For a new artist jumping into this field, what is crucial and necessary and what is a luxury item? Here's a list of the must haves for a beginner to start exploring with metal clay.
1. Butane Torch
: not everyone has or can afford a kiln to start with. A Torch will allow you to complete small pieces and see if you like the medium enough make the big investment a kiln requires.
2. Fine Silver clay
: it is challenging and in some cases impossible to fire base metals or sterling silver with a torch as they need to be fired in carbon in a kiln to sinter properly. Invest in a small amount of Fine Silver to start. Yes, silver costs more than say copper or bronze, but you will be more likely to get a usable piece of jewellery with a Torch and Fine Silver. (Ironically in an effort to save money by buying base metals, I wasted sooooo much more money on failed base metal projects, that were not sintered, than I would have spent on Fine Silver clay)
3. Work surface
: it may seem like a luxury item but a good Work Surface
will save you on wasted clay (a proper Work Surface will keep clay from sticking to everything and therefore being wasted) and the frustration of ruined pieces (a Work Surface will allow you to move your wet pieces without distorting them. A Tuff Card
or a Non-Stick Reusable Work Surface
are inexpensive and invaluable.
and Thickness Frames
or Graduated Slats:
the combination of Roller and Frames will allow you to accurately control the thickness and therefore the quantity of clay you are using. You can ensure you don't waste too much clay by 'eyeballing' and making the pieces too thick.
5. Needle Tool: this is another must have tool. It is useful for cutting out clean shapes, poking holes, picking up little pieces of clay and more.
6. Sanding Tools:
it is infinitely easier to refine your pieces while they are in the green ware stage (prefiring) vs sintered (post firing). There are Sanding Sticks, Sanding Pads, Files and more. Pick something to sand large areas and something different for tiny areas. Wet dry sand paper is great for using some moisture to move the clay into areas verses removing of the material.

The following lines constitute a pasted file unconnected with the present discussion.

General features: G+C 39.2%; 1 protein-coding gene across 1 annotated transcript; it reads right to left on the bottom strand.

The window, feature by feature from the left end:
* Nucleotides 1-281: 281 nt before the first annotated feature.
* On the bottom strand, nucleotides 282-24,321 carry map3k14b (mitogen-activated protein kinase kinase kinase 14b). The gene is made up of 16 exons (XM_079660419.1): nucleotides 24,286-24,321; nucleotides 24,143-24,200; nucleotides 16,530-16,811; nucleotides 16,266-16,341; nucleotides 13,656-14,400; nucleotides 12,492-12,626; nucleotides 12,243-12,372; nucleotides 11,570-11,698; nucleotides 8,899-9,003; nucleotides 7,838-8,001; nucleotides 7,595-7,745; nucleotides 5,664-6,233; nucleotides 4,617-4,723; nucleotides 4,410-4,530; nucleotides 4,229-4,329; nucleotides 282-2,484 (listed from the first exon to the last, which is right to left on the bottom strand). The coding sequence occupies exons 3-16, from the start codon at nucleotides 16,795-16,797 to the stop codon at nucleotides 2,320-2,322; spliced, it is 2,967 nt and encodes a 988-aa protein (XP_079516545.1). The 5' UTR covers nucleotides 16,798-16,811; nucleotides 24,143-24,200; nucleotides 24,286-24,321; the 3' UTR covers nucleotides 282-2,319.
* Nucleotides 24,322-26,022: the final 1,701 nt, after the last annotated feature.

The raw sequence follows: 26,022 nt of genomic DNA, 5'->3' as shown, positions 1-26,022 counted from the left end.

7. Release Agent: metal clay has a tendency to stick to surfaces and to your hands. Cool Slip
is a release agent to ensure your clay doesn't stick. Less sticking is less waste.
8. Wire Brush: unless you have a tumbler of some kind you will need some tools to finish your piece after firing. A good starter tool is a Wire Brush either Steel or Brass
If you would like to accentuate textures or elements of your design, artists tend to use Patina to darken recessed areas. Liver of Sulphur is a useful Patina for Fine Silver.
10. Spray Bottle
and a Paintbrush:
often you need a little spritz of water to re-hydrate your clay or a bit of water to make a slip to create a successful join. The paintbrush helps get into specific areas whereas the bottle gives a broad mist/spray to a larger area.
: this is an invaluable tool for cutting straight lines or little pieces, lifting work, scraping bits and dust to rehydrate, chopping....honestly I use this every single time I sit at my bench and continue to find new uses for it.
12. Clay Keeper:
well this is on the border of necessary/luxury. You can store your clay in the packaging it arrives in but honestly, a Clay Hydrator
will keep your clay soft and ready to use much easier than little pieces of plastic cling film or a tiny ziploc.
Written by RW Mac
for Metal Clay Alchemist Inc.